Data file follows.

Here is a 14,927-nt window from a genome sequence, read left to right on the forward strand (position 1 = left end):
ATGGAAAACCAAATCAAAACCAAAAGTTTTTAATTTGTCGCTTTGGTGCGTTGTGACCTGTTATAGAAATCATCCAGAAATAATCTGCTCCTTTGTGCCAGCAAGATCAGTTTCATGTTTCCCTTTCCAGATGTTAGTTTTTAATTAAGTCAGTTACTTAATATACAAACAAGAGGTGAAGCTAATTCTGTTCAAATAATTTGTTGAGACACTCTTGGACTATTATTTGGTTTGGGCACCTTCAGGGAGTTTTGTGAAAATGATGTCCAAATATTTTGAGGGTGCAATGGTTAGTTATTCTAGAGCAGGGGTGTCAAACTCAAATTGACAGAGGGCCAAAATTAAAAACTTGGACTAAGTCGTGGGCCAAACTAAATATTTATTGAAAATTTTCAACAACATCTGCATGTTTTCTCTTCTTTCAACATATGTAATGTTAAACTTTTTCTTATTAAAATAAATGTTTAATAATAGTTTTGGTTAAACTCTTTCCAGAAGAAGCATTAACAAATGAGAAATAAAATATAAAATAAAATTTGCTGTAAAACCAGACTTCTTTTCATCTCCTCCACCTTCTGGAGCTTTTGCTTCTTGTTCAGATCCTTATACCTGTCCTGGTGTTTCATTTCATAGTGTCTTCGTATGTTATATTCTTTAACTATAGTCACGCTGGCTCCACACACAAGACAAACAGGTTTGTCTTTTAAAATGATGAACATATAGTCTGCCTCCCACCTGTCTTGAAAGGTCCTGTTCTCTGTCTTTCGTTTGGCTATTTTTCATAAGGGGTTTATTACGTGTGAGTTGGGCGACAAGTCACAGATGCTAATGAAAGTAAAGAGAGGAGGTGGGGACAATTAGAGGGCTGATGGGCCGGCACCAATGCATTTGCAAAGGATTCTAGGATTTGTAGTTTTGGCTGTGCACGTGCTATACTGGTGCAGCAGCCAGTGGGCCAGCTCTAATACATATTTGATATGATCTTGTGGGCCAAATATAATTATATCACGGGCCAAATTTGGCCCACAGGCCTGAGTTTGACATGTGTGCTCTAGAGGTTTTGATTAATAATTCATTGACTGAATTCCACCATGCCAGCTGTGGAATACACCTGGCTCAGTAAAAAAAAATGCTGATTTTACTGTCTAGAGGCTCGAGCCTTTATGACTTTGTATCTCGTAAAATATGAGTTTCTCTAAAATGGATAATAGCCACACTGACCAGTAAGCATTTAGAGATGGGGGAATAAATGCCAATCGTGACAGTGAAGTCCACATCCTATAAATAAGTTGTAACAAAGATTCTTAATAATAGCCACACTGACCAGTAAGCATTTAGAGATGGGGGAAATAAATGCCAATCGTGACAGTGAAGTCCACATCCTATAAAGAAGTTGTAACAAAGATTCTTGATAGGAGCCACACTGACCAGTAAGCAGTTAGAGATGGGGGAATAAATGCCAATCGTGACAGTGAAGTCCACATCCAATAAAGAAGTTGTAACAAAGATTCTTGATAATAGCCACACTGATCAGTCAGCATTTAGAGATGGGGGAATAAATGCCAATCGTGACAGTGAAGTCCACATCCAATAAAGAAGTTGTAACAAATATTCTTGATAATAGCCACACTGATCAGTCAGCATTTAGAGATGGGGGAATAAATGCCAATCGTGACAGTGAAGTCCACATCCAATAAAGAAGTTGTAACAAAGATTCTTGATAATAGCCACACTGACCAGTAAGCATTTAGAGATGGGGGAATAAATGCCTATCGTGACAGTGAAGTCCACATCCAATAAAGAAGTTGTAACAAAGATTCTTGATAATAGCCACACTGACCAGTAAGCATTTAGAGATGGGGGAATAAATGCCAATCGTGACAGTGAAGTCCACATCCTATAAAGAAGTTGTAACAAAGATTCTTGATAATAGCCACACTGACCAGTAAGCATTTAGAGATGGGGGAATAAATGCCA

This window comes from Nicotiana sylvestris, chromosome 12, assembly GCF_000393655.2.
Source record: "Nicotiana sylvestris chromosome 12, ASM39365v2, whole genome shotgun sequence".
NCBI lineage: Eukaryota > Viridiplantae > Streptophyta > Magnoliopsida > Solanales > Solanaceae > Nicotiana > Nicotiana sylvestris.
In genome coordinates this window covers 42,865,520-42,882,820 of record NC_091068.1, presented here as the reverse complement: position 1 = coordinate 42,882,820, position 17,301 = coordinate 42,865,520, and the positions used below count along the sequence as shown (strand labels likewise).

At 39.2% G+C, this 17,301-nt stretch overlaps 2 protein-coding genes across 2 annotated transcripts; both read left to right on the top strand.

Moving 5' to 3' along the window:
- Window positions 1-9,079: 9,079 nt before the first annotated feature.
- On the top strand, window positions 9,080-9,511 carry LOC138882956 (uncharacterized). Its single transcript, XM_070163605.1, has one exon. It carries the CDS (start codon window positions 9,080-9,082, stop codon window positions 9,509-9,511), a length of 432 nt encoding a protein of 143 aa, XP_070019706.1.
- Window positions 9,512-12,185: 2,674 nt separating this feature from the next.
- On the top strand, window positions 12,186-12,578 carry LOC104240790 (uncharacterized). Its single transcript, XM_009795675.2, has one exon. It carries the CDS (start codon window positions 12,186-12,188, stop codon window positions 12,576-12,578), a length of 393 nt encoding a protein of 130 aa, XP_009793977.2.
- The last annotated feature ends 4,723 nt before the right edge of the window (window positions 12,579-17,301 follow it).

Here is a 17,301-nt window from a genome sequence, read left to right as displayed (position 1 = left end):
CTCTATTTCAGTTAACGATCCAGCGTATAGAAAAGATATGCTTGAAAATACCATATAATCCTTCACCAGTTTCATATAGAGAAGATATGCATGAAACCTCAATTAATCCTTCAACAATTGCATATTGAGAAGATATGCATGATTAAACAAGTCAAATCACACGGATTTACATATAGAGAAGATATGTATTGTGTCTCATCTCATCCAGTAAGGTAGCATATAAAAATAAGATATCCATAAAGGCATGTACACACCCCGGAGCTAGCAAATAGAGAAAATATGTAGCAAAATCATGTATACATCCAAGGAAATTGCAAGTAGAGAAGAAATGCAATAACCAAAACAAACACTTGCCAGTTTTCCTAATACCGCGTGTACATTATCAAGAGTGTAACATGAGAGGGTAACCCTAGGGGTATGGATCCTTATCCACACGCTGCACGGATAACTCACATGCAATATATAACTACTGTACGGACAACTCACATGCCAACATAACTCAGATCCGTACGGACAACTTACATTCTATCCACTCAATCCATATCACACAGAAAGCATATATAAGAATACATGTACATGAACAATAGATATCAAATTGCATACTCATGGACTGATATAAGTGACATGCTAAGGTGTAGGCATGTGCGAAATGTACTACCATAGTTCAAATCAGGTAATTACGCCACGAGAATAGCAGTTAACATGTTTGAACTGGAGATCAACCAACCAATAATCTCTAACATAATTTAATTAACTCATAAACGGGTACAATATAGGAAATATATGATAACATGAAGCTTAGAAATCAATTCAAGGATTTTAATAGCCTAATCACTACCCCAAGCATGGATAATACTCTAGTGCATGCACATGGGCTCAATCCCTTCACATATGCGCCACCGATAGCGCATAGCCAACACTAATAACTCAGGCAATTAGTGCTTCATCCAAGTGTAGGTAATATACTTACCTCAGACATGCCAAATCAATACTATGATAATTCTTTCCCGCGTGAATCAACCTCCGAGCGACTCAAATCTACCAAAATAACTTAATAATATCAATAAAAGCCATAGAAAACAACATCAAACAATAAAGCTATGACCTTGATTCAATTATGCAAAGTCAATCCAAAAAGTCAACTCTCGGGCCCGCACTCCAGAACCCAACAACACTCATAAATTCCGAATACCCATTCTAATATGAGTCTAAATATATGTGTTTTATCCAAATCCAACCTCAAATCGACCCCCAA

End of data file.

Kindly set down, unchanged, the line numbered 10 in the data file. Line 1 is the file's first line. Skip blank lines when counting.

- On the top strand, window positions 9,080-9,511 carry LOC138882956 (uncharacterized). Its single transcript, XM_070163605.1, has one exon. It carries the CDS (start codon window positions 9,080-9,082, stop codon window positions 9,509-9,511), a length of 432 nt encoding a protein of 143 aa, XP_070019706.1.